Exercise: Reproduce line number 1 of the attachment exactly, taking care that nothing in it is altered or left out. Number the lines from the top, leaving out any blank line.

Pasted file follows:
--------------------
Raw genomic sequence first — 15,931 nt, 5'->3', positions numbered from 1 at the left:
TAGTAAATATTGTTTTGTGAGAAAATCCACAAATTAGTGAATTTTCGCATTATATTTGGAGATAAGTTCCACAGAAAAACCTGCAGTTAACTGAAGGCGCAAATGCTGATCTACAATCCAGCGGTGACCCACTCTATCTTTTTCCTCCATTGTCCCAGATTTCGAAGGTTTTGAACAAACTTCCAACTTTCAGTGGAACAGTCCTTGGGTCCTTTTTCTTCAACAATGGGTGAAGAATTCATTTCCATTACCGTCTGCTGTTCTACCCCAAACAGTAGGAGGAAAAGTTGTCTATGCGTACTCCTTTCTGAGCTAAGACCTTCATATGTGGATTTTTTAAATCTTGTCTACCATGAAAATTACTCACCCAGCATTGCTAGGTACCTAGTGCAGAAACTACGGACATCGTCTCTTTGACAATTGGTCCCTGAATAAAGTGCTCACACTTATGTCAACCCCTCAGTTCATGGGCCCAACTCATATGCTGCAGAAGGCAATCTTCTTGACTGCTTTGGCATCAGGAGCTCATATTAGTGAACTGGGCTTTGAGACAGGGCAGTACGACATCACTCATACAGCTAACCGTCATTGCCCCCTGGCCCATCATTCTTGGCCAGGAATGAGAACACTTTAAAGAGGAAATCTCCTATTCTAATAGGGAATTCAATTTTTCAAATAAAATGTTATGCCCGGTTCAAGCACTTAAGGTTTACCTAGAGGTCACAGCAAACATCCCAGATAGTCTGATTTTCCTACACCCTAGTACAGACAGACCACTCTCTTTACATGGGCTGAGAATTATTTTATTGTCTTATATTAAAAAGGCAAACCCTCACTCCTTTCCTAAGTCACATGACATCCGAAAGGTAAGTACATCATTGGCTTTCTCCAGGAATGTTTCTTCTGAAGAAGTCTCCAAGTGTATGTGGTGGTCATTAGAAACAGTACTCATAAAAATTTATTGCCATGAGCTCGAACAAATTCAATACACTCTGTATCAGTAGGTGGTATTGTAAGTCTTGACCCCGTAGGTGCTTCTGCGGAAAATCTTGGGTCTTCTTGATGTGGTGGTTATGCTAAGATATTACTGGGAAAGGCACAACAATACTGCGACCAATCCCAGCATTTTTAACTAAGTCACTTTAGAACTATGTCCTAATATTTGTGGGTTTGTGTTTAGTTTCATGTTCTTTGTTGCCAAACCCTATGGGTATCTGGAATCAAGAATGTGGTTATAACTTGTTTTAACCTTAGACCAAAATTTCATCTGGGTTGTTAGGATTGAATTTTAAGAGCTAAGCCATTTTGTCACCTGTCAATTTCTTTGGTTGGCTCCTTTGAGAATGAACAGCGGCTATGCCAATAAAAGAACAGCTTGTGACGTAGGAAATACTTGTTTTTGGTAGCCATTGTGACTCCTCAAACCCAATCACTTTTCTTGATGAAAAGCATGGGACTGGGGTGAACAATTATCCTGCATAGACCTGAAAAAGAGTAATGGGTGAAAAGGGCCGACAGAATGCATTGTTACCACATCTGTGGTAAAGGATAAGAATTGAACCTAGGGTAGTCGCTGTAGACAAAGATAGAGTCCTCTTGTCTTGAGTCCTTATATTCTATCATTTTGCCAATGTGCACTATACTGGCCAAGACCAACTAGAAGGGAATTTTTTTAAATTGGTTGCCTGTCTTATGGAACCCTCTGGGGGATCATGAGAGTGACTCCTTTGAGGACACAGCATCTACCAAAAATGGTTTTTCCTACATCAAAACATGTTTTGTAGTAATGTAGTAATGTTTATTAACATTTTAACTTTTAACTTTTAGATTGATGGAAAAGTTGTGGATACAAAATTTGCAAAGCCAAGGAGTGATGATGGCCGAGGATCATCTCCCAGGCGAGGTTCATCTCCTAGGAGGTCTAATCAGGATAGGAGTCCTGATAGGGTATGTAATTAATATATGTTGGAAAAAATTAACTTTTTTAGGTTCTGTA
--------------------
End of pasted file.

Raw genomic sequence first — 15,931 nt, 5'->3', positions numbered from 1 at the left: